Estimated due date

How to calculate the probable date of birth

Pregnancy: Many ways to calculate this important day

How can a doctor know the likely delivery date so quickly and accurately? Most people have asked this at one time or another. Most doctors do this with the help of a formula or technology. The truth is that there are many ways to calculate the probable delivery date. Their methods can be computer applications, which include nine months from the day of their last period, to a series of traditional media. The only common factor is that they are all entirely accurate.

How are the nine months calculated?

Nowadays, the formula most used to calculate the probable date of childbirth is to add the nine months from the beginning of the last period and then subtract two weeks. More straightforwardly, estimating the possible delivery date can be calculated by adding 40 weeks from the first day of the last menstrual period, then subtracting 14 days from this date. This formula is known as the UPM (last menstrual period).

Another straightforward method that has been used to calculate the possible date of delivery is the Naegle formula. You need to know the first day of the last menstrual period in many recipes. To determine the date of birth with this formula, add nine months and seven days, equivalent to 280 days. Remember that the delivery will not be given the exact day; it may be a few days before or later.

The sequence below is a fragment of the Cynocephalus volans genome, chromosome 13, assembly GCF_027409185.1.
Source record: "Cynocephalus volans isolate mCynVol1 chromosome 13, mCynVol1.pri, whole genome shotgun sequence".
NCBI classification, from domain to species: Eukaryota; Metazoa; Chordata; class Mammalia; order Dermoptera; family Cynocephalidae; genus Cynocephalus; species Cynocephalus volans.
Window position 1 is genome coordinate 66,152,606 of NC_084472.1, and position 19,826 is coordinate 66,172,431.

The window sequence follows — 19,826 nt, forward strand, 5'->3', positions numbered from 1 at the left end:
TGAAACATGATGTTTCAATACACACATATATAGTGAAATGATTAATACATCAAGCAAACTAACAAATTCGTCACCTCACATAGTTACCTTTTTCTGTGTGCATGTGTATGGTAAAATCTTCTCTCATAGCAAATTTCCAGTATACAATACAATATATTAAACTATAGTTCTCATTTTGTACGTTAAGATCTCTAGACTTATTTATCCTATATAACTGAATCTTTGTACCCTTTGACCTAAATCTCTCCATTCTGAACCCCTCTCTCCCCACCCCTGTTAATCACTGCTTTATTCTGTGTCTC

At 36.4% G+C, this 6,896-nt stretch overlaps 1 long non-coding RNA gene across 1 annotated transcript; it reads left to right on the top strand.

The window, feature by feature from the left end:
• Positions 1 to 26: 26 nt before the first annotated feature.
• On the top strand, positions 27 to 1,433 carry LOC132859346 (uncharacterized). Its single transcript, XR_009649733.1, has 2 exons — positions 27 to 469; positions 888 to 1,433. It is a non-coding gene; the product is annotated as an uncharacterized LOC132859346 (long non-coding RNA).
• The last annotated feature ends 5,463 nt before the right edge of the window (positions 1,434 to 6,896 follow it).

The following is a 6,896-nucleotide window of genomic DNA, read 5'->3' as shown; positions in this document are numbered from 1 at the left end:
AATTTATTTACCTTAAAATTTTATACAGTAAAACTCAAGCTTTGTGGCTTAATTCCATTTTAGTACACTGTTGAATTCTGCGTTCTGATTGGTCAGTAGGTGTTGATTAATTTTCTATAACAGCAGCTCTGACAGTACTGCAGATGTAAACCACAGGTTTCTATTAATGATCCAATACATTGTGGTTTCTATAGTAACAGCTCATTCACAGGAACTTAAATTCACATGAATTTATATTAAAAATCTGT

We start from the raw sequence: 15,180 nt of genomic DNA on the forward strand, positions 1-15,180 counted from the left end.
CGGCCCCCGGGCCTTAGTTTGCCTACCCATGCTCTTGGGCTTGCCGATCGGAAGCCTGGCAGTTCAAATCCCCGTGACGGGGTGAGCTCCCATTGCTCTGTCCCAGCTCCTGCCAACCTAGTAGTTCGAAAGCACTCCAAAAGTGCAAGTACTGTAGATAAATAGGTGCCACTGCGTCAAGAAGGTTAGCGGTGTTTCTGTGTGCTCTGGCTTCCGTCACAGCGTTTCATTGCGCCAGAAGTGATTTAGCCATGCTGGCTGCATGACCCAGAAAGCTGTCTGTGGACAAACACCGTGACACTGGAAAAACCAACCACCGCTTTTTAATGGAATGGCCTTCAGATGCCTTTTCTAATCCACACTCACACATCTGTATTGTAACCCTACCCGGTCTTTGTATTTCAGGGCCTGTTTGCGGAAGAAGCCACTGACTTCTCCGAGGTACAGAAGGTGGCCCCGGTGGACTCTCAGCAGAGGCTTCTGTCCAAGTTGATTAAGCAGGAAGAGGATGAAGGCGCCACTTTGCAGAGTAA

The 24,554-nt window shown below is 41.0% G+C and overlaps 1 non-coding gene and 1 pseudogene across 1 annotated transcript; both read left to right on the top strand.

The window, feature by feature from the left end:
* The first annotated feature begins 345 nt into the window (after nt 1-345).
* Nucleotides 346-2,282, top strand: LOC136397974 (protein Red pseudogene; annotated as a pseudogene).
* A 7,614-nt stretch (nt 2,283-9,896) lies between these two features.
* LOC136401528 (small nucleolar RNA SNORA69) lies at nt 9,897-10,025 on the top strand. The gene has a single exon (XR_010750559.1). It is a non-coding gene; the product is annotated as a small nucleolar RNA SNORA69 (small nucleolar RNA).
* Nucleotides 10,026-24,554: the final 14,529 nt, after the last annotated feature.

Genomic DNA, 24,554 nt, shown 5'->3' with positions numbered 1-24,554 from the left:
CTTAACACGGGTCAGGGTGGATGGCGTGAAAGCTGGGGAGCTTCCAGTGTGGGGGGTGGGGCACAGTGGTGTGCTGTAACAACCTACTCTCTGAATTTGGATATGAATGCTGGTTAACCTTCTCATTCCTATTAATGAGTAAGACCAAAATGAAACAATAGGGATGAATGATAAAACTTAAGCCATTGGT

Modern medicine often uses technology to calculate a probable delivery date, which usually hits 98 percent of cases. This implies the use of ultrasound.

In general, with all the methods currently used to calculate the probable delivery date, you can know the exact date of birth of a baby. Although it is not always accurate, today, it is pretty accurate. Remember that for centuries many have had similar accuracy in the probable date of birth.